As soon as March begins, many people start to experience the restlessness of spring fever. It doesn’t help that a lot of places are still getting pounded with snow! If you have had just about enough winter, I’ve got a project to assure you that spring is right around the corner: the Three Tier Planter.
I designed this to be an easy, stress-free project that you can make with limited tools and budget. If it’s still cold where you live, this is a great way to transition back into your workshop.
Tools you’ll need:
- Miter saw. You could use a circular saw or jigsaw, but it will be much easier to cut angles with a miter saw.
- Drill. All the pieces are glued and screwed together.
- Bar clamp. Not absolutely necessary, but it will make assembly easier.
You will need eight, 8 foot long 1×4’s. (These are actually 3 1/2″ wide by 3/4″ thick.) Metric: 244cm long, 19mm thick, 89mm wide.
These boards cost me $2.28 each at Home Depot. Note that these are not the “good” pine boards, but are cheap furring strips. Take the time to pick through the stack to find ones that aren’t too mangled. A few knots and imperfections are fine for an outdoor planter. In fact, they even look better a little rustic!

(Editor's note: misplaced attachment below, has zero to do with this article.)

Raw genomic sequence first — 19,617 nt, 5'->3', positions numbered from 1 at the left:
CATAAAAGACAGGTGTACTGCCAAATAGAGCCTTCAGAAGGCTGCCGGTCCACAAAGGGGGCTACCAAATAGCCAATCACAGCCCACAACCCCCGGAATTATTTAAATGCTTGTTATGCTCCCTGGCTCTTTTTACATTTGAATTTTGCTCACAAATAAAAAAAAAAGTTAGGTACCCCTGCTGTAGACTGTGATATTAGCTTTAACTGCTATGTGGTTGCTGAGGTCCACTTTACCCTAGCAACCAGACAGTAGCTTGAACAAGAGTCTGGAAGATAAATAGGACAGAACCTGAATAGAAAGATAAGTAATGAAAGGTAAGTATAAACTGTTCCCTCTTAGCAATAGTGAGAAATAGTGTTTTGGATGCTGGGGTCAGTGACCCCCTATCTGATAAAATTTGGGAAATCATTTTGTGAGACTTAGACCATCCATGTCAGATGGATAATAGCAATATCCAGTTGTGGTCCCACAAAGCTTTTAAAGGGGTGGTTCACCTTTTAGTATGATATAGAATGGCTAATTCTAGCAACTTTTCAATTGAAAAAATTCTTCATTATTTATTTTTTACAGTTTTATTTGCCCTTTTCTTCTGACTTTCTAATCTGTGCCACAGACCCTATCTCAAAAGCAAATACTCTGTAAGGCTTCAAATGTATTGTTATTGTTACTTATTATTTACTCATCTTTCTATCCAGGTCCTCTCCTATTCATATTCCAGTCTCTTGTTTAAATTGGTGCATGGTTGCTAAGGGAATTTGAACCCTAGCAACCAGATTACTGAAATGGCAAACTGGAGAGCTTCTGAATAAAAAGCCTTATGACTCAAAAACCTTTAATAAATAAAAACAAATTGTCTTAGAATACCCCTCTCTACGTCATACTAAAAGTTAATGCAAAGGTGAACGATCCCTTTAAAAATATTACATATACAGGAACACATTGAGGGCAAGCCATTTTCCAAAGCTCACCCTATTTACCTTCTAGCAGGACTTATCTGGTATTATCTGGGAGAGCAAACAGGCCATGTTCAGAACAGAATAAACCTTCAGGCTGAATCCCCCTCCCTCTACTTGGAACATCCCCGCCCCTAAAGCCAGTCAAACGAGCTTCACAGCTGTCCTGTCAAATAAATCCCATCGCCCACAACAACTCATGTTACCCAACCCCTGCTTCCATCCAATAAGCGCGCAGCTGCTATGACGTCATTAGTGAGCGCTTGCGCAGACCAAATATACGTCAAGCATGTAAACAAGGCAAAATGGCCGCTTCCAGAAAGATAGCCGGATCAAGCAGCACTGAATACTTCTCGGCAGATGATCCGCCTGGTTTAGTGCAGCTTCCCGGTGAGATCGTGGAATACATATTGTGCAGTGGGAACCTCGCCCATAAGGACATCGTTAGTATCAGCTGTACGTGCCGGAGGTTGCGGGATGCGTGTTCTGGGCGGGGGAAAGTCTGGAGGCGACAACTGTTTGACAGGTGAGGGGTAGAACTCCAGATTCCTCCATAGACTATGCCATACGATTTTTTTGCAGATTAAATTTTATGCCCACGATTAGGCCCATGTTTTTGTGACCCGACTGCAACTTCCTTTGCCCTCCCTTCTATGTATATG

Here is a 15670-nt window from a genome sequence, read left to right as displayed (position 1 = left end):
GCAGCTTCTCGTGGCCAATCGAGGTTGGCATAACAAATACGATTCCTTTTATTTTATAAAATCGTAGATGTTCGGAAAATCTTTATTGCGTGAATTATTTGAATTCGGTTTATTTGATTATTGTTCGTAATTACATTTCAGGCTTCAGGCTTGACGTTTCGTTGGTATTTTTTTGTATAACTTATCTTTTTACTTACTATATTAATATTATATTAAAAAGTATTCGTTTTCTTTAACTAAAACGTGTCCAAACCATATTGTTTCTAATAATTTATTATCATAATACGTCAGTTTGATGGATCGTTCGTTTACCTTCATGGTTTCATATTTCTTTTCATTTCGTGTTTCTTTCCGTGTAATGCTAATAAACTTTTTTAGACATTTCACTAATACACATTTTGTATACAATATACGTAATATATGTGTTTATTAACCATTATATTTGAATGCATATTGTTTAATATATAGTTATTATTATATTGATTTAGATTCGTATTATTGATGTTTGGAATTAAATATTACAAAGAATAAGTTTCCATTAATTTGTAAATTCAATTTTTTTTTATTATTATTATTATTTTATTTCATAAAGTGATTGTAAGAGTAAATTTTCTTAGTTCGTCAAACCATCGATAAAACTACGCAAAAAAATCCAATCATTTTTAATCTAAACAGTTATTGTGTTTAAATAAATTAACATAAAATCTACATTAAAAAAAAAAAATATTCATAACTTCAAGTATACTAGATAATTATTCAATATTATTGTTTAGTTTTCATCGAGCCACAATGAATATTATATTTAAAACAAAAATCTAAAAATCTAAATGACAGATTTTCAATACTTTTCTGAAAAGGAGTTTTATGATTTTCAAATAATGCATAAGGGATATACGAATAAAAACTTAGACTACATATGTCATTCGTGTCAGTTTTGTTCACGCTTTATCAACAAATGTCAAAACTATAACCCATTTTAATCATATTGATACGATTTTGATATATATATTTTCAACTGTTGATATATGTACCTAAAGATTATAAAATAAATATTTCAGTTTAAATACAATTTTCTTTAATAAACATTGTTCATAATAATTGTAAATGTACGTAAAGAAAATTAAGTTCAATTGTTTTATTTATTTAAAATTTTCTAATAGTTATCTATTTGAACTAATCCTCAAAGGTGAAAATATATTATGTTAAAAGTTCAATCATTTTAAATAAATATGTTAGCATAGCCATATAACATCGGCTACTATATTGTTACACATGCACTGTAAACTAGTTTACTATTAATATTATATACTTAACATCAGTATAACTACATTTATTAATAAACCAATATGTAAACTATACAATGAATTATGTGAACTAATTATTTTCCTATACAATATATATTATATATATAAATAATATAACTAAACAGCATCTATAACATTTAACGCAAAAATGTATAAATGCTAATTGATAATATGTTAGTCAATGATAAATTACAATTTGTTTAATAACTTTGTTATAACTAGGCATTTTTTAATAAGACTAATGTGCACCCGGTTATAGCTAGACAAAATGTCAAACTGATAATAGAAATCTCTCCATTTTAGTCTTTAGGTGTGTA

Cutting the boards
Cut the two long supports, (the front legs) at 25° angles. The other pieces for the two sides are cut at 10° angles. Don’t drive yourself crazy trying to get everything perfect. I really designed this project with a lot of leeway. Remember, it’s a rustic outdoor planter!
To help me line up the legs and supports, I clamped a 2×4 to my workbench. This acted as the floor to that the legs would be on the same plane. The trickiest part here was repeating the assembly on the left side because it needs to be done flipped. I printed out a flipped view of this side to help me set it up. If you have good spatial awareness and can flip things around in your head, you have my respect!
Everything gets glued and screwed together.
The crates, or planter boxes are easy. The two long sides and the three bottom boards are all the same lengths Cut these all at the same time, as well as the shorter end pieces. Glue and screw these together.
Finishing the three tier planter
The best protection from the elements would be a coat of paint. I decided to use a transparent redwood deck stain for the stand. Deck stain is quick and easy to use because it only requires one coat, you don’t have to wipe off excess, it dries quickly, and you don’t need any further clear coat protection.
I decided to stain the planter boxed with a dark color to look like rustic old crates. After the wood stain dries, it needs a top coat. I like to use Spar Urethane on outdoor projects.
- WWMM Three Tier Planter (pdf)
- Sketchup file
- WWMM Three Tier Planter METRIC (pdf)
- Sketchup file METRIC